My Halloween Costume is inspired by Frida Kahlo, the Mexican painter known for her imaginative self-portraits, unique personal style and floral hair accessories.

For Halloween, I would like to recreate the red-on-red look from one of her iconic images shot at her home, Casa Azul (The Blue House), in Mexico City.

Outfit Details

I could not find the whole image of her outfit from this photo shoot, but based on my research (, her style mostly consisted of a puffed cotton blouse and flared skirt or a layered dress, and always a shawl.

From my own wardrobe

  1. A cotton hand-block printed maxi dress from Anokhi
  2. A maroon embroidered shawl
  3. Red Petticoat or skirt under the the dress to add volume
  4. Layered chunky necklaces
  5. An eyebrow pencil to recreate her signature unibrow look

To buy

  1. Wide headband to form the base of the flowers from Micheals – ( Something like this)
  2. Pink and Red Paper from Blick Materials for Roses
  3. 5 Red LEDs


  1. Make paper roses using this guide –
  2. Set up the circuit on the headband
  3. Place LEDs inside the paper roses
  4. Program the lights to fade and glow up slowly

Materials used

5 Red LEDs, Arduino, Wire, Battery Pack, Resistors, Soldering Iron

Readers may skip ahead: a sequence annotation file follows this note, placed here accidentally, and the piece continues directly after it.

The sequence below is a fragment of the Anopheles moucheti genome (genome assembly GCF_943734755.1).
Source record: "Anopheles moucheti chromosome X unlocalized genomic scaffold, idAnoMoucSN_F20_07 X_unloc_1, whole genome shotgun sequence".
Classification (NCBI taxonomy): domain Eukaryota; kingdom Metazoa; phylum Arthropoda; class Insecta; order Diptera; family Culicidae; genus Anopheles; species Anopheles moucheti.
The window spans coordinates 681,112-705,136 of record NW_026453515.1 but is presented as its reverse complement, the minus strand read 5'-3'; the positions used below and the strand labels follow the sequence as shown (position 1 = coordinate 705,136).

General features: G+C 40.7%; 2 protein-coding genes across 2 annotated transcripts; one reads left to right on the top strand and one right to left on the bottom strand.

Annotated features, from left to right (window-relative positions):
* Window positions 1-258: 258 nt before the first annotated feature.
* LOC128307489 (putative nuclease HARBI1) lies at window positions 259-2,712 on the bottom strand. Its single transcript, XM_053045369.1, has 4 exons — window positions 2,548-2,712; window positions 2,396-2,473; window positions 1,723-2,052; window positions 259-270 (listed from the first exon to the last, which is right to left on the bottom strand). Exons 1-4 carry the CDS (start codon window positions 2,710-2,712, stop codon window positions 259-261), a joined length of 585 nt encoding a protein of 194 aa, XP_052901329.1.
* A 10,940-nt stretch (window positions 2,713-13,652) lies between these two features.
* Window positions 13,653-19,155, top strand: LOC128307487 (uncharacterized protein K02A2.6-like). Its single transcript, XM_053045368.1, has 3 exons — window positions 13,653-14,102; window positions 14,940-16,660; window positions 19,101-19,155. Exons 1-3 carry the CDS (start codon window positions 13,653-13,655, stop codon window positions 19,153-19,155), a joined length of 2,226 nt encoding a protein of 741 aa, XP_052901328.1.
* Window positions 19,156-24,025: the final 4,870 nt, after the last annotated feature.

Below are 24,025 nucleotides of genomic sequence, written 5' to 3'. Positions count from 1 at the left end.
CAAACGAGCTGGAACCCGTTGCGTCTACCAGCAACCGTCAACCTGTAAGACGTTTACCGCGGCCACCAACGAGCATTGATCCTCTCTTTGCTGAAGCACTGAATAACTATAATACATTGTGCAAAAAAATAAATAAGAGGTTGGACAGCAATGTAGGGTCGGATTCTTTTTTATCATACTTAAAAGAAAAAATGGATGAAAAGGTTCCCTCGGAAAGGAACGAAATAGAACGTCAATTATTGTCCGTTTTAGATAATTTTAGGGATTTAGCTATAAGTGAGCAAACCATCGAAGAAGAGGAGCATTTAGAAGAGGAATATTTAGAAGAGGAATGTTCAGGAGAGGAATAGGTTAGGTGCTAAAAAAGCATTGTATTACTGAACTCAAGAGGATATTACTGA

TinkerCad Circuit

I am yet to figure out how to integrate the arduino fading/glowing technique and hide away the battery pack inside the costume.

How does the Flower Drink Water?

My plush toy, “How does the Flower Drink Water” is designed for young curious minds who have just started learning about our environment and ecosystem. The placement of lights in this toy highlights the roots and the stem, instead of the flower itself to bring attention to the xylem and flow of water.

When we learn how to draw a flower as kids, we almost always ignore the roots, the main source of nutrition. As a recent plant mom, I learnt after many avoidable plant deaths, the importance of understanding the root system and how it drastically affects the health of the plant.

Materials and Parts used

  1. Three Chiffon Fabrics
  2. Inside Fluff
  3. Thread and Needle
  4. Battery Pack
  5. Red and Green LEDs
  6. Resistors